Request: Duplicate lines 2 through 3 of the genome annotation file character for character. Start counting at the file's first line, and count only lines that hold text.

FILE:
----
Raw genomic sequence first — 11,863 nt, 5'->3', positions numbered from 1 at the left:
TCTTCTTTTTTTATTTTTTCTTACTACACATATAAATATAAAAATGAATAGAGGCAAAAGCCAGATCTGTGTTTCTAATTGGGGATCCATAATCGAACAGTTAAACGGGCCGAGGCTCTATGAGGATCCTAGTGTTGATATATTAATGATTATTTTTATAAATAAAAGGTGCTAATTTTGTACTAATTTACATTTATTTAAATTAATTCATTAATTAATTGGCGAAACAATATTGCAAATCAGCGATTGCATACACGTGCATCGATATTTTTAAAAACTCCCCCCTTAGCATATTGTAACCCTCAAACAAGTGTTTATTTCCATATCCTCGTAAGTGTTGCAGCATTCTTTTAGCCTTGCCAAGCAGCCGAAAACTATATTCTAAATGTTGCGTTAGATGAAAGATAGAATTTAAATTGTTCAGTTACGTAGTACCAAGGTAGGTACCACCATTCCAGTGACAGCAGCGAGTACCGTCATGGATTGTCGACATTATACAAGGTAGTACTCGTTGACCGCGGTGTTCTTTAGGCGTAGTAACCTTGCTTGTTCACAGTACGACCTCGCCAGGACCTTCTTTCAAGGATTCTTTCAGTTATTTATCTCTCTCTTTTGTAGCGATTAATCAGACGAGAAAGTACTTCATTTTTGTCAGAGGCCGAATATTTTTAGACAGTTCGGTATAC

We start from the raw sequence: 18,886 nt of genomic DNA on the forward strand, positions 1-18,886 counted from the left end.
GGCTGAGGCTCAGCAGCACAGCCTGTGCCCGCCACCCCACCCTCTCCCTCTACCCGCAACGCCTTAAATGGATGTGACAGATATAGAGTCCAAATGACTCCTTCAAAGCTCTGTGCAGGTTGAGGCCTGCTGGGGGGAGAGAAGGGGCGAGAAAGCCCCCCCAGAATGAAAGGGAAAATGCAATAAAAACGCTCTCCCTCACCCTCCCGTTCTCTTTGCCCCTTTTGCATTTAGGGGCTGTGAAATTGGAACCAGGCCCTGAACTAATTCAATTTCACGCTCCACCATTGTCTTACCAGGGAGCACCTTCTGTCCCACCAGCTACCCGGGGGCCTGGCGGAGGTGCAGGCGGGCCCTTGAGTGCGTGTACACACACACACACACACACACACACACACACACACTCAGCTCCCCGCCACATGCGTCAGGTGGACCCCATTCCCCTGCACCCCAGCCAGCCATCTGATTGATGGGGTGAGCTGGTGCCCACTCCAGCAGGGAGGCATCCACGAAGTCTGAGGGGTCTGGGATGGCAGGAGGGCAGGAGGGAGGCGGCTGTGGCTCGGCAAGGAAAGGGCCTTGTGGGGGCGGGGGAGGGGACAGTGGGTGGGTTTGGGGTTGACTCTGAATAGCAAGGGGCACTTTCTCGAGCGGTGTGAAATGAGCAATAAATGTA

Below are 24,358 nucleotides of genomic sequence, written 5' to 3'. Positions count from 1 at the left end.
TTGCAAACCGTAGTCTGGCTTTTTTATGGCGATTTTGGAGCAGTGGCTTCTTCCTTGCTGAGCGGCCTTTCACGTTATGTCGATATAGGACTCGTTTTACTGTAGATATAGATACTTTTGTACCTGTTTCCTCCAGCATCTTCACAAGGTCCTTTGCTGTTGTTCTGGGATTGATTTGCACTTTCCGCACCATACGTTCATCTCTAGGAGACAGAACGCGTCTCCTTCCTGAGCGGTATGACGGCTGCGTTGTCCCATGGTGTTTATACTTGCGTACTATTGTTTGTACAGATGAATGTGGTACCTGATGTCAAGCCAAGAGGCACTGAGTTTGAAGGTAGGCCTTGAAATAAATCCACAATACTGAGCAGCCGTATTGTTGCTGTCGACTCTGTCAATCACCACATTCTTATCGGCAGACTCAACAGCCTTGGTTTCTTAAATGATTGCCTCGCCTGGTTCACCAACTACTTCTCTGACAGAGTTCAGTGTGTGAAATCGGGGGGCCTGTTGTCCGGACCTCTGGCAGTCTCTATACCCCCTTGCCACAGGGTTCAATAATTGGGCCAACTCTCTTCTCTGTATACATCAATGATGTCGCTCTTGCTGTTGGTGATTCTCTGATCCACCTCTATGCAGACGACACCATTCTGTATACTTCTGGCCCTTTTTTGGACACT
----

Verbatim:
TCTTCTTTTTTTATTTTTTCTTACTACACATATAAATATAAAAATGAATAGAGGCAAAAGCCAGATCTGTGTTTCTAATTGGGGATCCATAATCGAACAGTTAAACGGGCCGAGGCTCTATGAGGATCCTAGTGTTGATATATTAATGATTATTTTTATAAATAAAAGGTGCTAATTTTGTACTAATTTACATTTATTTAAATTAATTCATTAATTAATTGGCGAAACAATATTGCAAATCAGCGATTGCATACACGTGCATCGATATTTTTAAAAACTCCCCCCTTAGCATATTGTAACCCTCAAACAAGTGTTTATTTCCATATCCTCGTAAGTGTTGCAGCATTCTTTTAGCCTTGCCAAGCAGCCGAAAACTATATTCTAAATGTTGCGTTAGATGAAAGATAGAATTTAAATTGTTCAGTTACGTAGTACCAAGGTAGGTACCACCATTCCAGTGACAGCAGCGAGTACCGTCATGGATTGTCGACATTATACAAGGTAGTACTCGTTGACCGCGGTGTTCTTTAGGCGTAGTAACCTTGCTTGTTCACAGTACGACCTCGCCAGGACCTTCTTTCAAGGATTCTTTCAGTTATTTATCTCTCTCTTTTGTAGCGATTAATCAGACGAGAAAGTACTTCATTTTTGTCAGAGGCCGAATATTTTTAGACAGTTCGGTATAC

We start from the raw sequence: 18,886 nt of genomic DNA on the forward strand, positions 1-18,886 counted from the left end.